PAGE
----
>>>> Nº 14 on My 2015 Reading Challenge – A non-fiction book #2 <<<<
A hilarious, thoughtful, and in-depth exploration of the pleasures and perils of modern romance from one of this generation’s most popular and sharpest comedic voices
At some point, every one of us embarks on a journey to find love. We meet people, date, get into and out of relationships, all with the hope of finding someone with whom we share a deep connection. This seems standard now, but it’s wildly different from what people did even just decades ago. Single people today have more romantic options than at any point in human history. With technology, our abilities to connect with and sort through these options are staggering. So why are so many people frustrated?
Some of our problems are unique to our time. “Why did this guy just text me an emoji of a pizza?” “Should I go out with this girl even though she listed Combos as one of her favorite snack foods? Combos?!” “My girlfriend just got a message from some dude named Nathan. Who’s Nathan? Did he just send her a photo of his penis? Should I check just to be sure?”
But the transformation of our romantic lives can’t be explained by technology alone. In a short period of time, the whole culture of finding love has changed dramatically. A few decades ago, people would find a decent person who lived in their neighborhood. Their families would meet and, after deciding neither party seemed like a murderer, they would get married and soon have a kid, all by the time they were twenty-four. Today, people marry later than ever and spend years of their lives on a quest to find the perfect person, a soul mate.
For years, Aziz Ansari has been aiming his comic insight at modern romance, but for Modern Romance, the book, he decided he needed to take things to another level. He teamed up with NYU sociologist Eric Klinenberg and designed a massive research project, including hundreds of interviews and focus groups conducted everywhere from Tokyo to Buenos Aires to Wichita. They analyzed behavioral data and surveys and created their own online research forum on Reddit, which drew thousands of messages. They enlisted the world’s leading social scientists, including Eli Finkel, Helen Fisher, Sheena Iyengar, Barry Schwartz, Sherry Turkle, and Robb Willer. The result is unlike any social science or humor book we’ve seen before.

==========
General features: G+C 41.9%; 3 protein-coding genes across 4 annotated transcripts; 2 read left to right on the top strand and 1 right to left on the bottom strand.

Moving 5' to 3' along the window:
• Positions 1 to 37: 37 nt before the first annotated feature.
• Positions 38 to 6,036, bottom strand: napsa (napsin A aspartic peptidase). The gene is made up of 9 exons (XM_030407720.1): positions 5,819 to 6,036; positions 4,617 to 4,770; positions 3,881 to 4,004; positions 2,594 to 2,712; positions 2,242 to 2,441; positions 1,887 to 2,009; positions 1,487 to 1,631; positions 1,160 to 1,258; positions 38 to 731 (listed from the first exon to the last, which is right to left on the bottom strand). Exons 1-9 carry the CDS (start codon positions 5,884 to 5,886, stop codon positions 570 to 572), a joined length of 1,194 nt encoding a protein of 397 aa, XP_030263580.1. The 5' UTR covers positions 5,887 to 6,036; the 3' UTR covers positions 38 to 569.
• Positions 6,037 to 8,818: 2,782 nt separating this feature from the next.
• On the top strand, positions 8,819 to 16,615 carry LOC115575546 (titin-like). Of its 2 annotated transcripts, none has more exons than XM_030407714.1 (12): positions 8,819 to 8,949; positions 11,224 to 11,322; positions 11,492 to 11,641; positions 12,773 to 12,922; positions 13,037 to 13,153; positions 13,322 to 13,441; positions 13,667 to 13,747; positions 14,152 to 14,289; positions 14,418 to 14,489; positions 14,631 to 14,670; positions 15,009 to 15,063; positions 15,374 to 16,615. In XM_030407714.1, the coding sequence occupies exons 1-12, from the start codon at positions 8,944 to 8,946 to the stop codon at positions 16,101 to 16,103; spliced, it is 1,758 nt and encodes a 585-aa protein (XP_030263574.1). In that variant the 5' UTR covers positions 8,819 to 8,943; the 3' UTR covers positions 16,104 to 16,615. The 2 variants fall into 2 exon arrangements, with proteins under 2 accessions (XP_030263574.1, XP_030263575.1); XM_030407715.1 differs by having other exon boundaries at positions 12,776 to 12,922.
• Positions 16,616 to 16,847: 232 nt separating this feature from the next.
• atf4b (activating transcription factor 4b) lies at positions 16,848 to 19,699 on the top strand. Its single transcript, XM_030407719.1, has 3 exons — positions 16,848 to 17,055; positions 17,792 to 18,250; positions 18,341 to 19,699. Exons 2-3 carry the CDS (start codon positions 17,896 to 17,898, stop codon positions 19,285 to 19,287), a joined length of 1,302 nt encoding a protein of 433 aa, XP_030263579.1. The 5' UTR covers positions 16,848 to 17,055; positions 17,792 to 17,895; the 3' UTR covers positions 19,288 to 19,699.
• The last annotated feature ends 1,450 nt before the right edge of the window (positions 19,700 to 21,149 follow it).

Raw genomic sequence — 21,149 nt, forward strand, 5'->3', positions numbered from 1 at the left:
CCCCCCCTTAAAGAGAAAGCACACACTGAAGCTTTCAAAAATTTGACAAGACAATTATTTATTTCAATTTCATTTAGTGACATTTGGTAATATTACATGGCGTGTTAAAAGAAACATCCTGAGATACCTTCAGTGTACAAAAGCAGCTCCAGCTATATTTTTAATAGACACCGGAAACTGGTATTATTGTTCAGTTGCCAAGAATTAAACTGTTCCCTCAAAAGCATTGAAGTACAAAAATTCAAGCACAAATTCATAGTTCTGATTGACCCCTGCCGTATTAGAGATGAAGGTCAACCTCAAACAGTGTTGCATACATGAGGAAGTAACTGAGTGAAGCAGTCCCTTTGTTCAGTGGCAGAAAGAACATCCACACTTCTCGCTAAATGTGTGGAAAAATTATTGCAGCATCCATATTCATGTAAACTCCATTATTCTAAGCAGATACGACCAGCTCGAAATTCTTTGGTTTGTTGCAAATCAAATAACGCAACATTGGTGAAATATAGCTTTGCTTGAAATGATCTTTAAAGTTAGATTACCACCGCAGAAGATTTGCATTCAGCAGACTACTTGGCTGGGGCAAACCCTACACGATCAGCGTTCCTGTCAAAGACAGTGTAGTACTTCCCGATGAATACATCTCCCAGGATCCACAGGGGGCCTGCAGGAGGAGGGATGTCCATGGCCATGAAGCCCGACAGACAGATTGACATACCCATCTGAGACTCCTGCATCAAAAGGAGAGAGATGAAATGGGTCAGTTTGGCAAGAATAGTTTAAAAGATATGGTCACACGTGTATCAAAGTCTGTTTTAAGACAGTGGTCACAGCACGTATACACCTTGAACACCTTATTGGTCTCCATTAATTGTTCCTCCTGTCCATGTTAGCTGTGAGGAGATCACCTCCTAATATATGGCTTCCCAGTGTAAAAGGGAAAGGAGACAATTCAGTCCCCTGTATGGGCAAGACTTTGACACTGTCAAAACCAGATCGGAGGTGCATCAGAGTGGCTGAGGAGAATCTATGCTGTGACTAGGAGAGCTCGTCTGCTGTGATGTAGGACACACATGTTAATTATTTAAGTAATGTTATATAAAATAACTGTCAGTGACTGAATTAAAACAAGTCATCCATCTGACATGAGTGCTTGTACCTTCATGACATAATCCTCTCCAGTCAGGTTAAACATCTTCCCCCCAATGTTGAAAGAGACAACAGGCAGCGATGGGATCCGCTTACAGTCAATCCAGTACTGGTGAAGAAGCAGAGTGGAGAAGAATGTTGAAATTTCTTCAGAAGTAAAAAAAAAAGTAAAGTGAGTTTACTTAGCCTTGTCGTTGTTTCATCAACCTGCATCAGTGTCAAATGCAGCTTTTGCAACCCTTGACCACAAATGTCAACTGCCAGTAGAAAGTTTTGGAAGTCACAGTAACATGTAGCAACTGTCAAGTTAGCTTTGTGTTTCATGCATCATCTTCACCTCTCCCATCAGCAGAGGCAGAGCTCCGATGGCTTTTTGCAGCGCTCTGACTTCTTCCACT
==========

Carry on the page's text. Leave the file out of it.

In Modern Romance, Ansari combines his irreverent humor with cutting-edge social science to give us an unforgettable tour of our new romantic world.
I first became aware of this book when Aziz when on The Daily Show with Jon Stewart. I never watched Parks & Rec, and I never saw anything with him, though I had a general idea of who this person was. I didn’t know however that he was a biologist, that sparked my attention, and then the description of the book got me hooked.
See, contrary to what most people who see the book in various bookshelves think, this is not an autobiography, or even a humour book. It is a real sociological investigation, and the scientist in me was tingling to get my hands on this book. After listening to Tina Fey‘s audiobook, I thought this would be a perfect way to “read” this one as well.
BEST. DECISION. EVER! Aziz is funny as hell, and the book, which by the way is amazeballs, is even better when is read by him. What he and Eric Klinenberg did was establish what has changed in the dating world in the last few decades, the why and how does it affect us and the relationships we have. It’s a bit daunting!
It all comes down to how before marriage was viewed as a coming together of family and funds, money, lands, with the clear objective of contentment and progeny. Today’s views are nothing like that… we’re searching for our soul-mates.
He mentions how we now have much more choices than people had in the old days, we have a whole new phase of our lives that didn’t exist years back, when we are adults and independent. We also have something more: internet and smart-phones.
Yeah, today there are so many choices that nobody wants to “settle”, but it also induces people to believe they are settling, because it makes us believe that there’s something “better” out there. Is this really better than decades ago? Can we truly be happy if we’re convinced that someone better might be just around the corner?
Oh yeah, and how much easier is it to say stuff online and on our phones? Stuff that we probably would not say face to face? This is a huge problem with today’s society, how when he are behind a screen we all become braver and bolder (and sometimes, a whole lot stupider).
I completely loved this book. I loved the work behind it. I didn’t see it (as many did) as a dating advice book, sure, it will red flag a few things for you, for me it was how I wouldn’t want to live in Argentina! Also, many people were shocked by some statistics, but people, that’s statistics for you, just because you don’t agree with them, doesn’t mean they’re not true!
Seriously, all love for this book/audiobook! I will be obtaining a physical copy of it as soon as I can get it. Yeah! I loved it that much!
Rating: 5 Stars